Businesses need to keep up with changes in society and technological advancements and transform with their customers if they want to be successful in the long run. Building a good learning culture forces an organisation to pay attention to learning.
In other words, learning is the most important thing for everyone. Employees have access to a lot of tools, are happy to talk about their progress with coworkers, and set aside time to take new courses. A strong learning culture gives an organisation the chance to try new things and grow its own skills.
And entrepreneurs will benefit from making learning a part of the culture of their startup. As you start to hire people and grow your business, a workplace that encourages personal and professional growth will help your employees grow and stay with your company.
What is Learning Culture?
A learning culture is when everyone in an organisation encourages, values, and talks about learning. It helps build a talent pipeline, keeps employees interested, and contributes to their overall health.
The different parts of a learning culture are creativity, experimentation, communication, the exchange of information, empowering people, sharing resources, and helping management.
A learning culture is more than just free webinars and printed materials; it needs to be built into your whole organisation, from the top down. Consider putting the following features into your programmes if you want to build a company that is focused on learning.
Employees should be encouraged to come up with new ideas. You could have brainstorming sessions, pitch contests, or a “no bad idea” policy that encourages junior employees to tell their managers what they think and feel.
Experimenting takes creativity to the next level by letting employees implement their ideas. Start projects like an internal venture studio where employees can work on new products and ideas to create a culture that encourages innovation.
Be proactive about telling your employees about the learning resources your company has. Tell them how you, as the owner of the business, plan to learn new skills or use new programmes and policies.
People who are working can share a lot of useful information with each other. Think about starting an internal system for sharing information. For example, you could ask managers to give mini-lectures on things like graphic design that they are really interested in.
Employees are more likely to share resources like free classes, lectures, and e-books if their company has a strong learning culture. The founders set the standard that if you find something useful, you should tell your coworkers about it.
Give your employees the freedom to make their own schedules and find time to learn. You could say, “Every Wednesday, set aside an hour for everyone in the company to learn.” Make sure your employees are always comfortable sharing ideas or giving feedback to management.
It’s important to get everyone in the company on board, including middle managers. You could set up workshops to teach managers how to teach their direct reports better. You could also give them tools for leadership training and time off to learn.
How to build a learning culture in your businesses
A company’s learning culture can be seen in its programmes and initiatives, such as innovation competitions that last a week or educational expenses that are paid for by the company. Here is how you can build a learning culture in your businesses:
Online learning platforms like LinkedIn Learning and Udemy both have plans for businesses that make it easy to start giving your employees the chance to learn. You can also make online courses or in-person workshops on your own.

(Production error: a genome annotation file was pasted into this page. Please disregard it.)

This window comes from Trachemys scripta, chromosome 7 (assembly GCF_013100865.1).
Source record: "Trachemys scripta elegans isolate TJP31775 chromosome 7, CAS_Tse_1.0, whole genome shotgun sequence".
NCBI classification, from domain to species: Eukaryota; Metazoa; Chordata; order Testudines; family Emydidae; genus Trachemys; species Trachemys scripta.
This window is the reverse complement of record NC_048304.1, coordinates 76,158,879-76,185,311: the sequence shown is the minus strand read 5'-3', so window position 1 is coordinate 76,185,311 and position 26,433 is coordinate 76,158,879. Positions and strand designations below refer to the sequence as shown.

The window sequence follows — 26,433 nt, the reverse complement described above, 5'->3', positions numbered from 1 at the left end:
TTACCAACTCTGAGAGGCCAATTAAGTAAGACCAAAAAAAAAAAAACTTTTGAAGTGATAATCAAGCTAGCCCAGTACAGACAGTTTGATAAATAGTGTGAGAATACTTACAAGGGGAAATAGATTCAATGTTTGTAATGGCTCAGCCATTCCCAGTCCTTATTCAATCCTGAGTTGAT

Make incentives that can be measured
Employees can get caught up in the tasks they have to do every day. Make it easy for employees to take breaks to learn new skills by giving them specific incentives. If you don’t have a lot of budgets, you could start a programme where managers regularly praise employees who are very interested in learning.
Change KPIs so they include chances to learn
Promotions within a company usually depend on how well an employee does their job. Change your company’s key performance indicators (KPIs) to show that it is focused on learning. You might want to include learning goals, like finishing a certain number of online courses or attending virtual webinars.
Begin at the top
Try to give your employees and managers reasons to learn, and don’t just focus on your employees. Managers who make time for their direct reports to learn should get bonuses. Make a “kudos” programme so that employees can let managers know how much they appreciate their efforts to learn.
Tell people about changes
When a new learning programme starts, employees may be excited, but they may forget about it when they get too busy with calls and projects. Tell people about changes in learning often. For example, managers could send their employees a list of resources once a month.
Use what employees know
Most likely, your company is full of professionals who know a lot about their field. Your marketer is a pro at making content, and your software engineer can speak more than one computer language. Set up a network of teachers and students like Google does to take advantage of the skills of your employees. You could give employees a bonus if they host webinars, make digital booklets, or teach online courses. These things will help other employees learn and build relationships.
Measure and improve the culture of learning in your organization
As with most things in business, you have to try, try again, and improve as you go. Ask employees what they think. What do they want as a reward? What kind of learning are they most interested in? You could do a monthly pulse check on your learning culture by sending out a survey to the whole company.
Every organisation has different needs, so try out different methods to see which ones work best for you.